The United States economy has experienced highs and lows throughout the years. These changes affect everyone in one way or another. The U.S. workforce is not exempt from feeling the effects of the economy. Many individuals across the nation have reassessed their career and personal goals due to financial hardships. One major trend developing is that individuals are beginning careers earlier, and ending careers later. The good old days of retiring at sixty-five are replaced with worrying about health care costs and retirements plans, with no retirement date in sight. Many parents are unable to foot the bill for their college-aged children, so the workforce has also seen a jump in young adults entering into the workforce.
Nationwide, organizations are witnessing for the first time ever, four different generations working side by side. These generations have been labeled as the veterans or the traditionalist group (born before 1945), the baby boomers (born between 1946 and 1964), generation X (born between 1965 and 1980), and generation Y (born after 1980). As a manager it can be quite challenging to manage four different generations of workers. All four generations have different strengths and weaknesses, so it takes a great manager to merge all of them into one productive team. To be an effective manager of such diverse groups, it takes understanding and appreciating the qualities each generation offers. This review analyzes current research available describing the differences between each generation, how to motivate each generation, and how to effectively merge the generations into one cohesive group.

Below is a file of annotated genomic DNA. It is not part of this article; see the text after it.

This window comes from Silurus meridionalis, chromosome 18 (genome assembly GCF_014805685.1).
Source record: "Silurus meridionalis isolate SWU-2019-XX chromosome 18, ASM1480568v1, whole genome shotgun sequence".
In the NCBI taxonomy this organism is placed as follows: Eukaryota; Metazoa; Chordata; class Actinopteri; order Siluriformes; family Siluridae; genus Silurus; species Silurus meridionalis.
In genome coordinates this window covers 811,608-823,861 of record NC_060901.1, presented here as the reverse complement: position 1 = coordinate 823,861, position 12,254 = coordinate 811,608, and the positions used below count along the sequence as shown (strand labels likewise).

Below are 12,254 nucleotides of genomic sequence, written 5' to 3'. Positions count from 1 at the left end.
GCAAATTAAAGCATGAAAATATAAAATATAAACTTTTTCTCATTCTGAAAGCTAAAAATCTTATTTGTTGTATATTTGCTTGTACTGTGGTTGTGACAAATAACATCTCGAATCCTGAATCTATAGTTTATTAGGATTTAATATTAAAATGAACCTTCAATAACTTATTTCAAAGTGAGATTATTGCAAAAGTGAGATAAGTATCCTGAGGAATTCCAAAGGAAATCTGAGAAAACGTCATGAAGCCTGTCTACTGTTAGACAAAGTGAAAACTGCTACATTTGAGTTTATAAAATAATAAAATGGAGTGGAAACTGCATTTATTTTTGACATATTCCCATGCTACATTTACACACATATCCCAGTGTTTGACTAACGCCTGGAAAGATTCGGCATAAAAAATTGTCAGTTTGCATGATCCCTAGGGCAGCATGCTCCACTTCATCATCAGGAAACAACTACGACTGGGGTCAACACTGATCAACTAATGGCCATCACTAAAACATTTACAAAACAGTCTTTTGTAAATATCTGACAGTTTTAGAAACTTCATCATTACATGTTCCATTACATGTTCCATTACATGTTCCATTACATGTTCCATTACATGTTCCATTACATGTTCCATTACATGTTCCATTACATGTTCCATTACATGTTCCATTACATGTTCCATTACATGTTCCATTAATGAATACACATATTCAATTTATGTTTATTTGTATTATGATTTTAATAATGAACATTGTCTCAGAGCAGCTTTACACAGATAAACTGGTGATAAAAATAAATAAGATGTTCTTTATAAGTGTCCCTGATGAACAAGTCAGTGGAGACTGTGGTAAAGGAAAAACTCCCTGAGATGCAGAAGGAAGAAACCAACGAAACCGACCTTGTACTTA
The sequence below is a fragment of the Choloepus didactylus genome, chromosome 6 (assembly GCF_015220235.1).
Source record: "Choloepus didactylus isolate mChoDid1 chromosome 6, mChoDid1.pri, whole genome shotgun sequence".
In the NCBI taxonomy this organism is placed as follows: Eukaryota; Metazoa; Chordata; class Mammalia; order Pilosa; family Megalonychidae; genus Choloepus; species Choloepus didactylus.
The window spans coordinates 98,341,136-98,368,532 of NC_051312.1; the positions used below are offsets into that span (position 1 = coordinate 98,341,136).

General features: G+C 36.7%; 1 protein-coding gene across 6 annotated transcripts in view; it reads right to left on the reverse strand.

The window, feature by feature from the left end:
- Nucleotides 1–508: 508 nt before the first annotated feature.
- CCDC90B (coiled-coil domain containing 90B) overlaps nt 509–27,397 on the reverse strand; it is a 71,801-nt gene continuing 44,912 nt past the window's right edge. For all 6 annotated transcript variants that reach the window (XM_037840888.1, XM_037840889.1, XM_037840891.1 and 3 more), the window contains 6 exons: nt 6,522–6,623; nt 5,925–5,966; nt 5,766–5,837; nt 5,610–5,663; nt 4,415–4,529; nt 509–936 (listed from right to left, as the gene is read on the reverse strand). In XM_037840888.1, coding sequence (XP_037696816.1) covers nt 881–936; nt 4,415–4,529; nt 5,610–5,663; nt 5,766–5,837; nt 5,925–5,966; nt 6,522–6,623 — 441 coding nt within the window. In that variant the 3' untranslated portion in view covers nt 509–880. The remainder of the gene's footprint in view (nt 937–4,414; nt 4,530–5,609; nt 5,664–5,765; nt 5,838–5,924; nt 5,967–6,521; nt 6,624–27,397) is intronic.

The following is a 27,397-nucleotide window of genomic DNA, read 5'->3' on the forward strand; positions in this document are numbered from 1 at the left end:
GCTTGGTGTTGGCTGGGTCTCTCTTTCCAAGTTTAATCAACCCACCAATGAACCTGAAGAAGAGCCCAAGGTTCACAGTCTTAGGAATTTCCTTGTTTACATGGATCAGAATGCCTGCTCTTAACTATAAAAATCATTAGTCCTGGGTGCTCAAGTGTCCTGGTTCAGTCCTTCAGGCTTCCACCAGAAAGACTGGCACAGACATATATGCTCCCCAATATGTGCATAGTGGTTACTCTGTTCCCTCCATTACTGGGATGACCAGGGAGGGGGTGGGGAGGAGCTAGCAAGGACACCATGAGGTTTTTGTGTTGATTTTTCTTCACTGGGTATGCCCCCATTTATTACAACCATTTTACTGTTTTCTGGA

DIFFERENCES BETWEEN GENERATIONS
Currently, in the United States, there are over 1 million workers that are 75 years of age or older (Lieber 2010). The silent group or traditionalists are made up of individuals born before 1945. They are typically loyal, highly dedicated employees. They survived through events like the Great Depression and World War II, so they have strong morals and respect authority (Jenkins 2008). These employees value rules and hard work and understand personal sacrifice. Sometimes their no nonsense attitude can come off to the younger employees as harsh and rigid. Some employees may misinterpret this gruff attitude as being difficult and not having a team player spirit. When in fact the opposite is true of traditionalist, they have a strong commitment to teamwork. They have a high desire to develop interpersonal communication skills (Jenkins 2008).
The baby boomers were born between 1946 and 1964. This is the largest of all generations. Baby boomers define themselves through their careers (Marshall 2004). Some of the major events that shaped baby boomers values were the Vietnam War, civil rights movement, and Kennedy assassination. Their parents tended to follow all the rules, but this generation is known for challenging the rules (Lieber 2010). Many baby boomers worry that technology is phasing out face-to-face...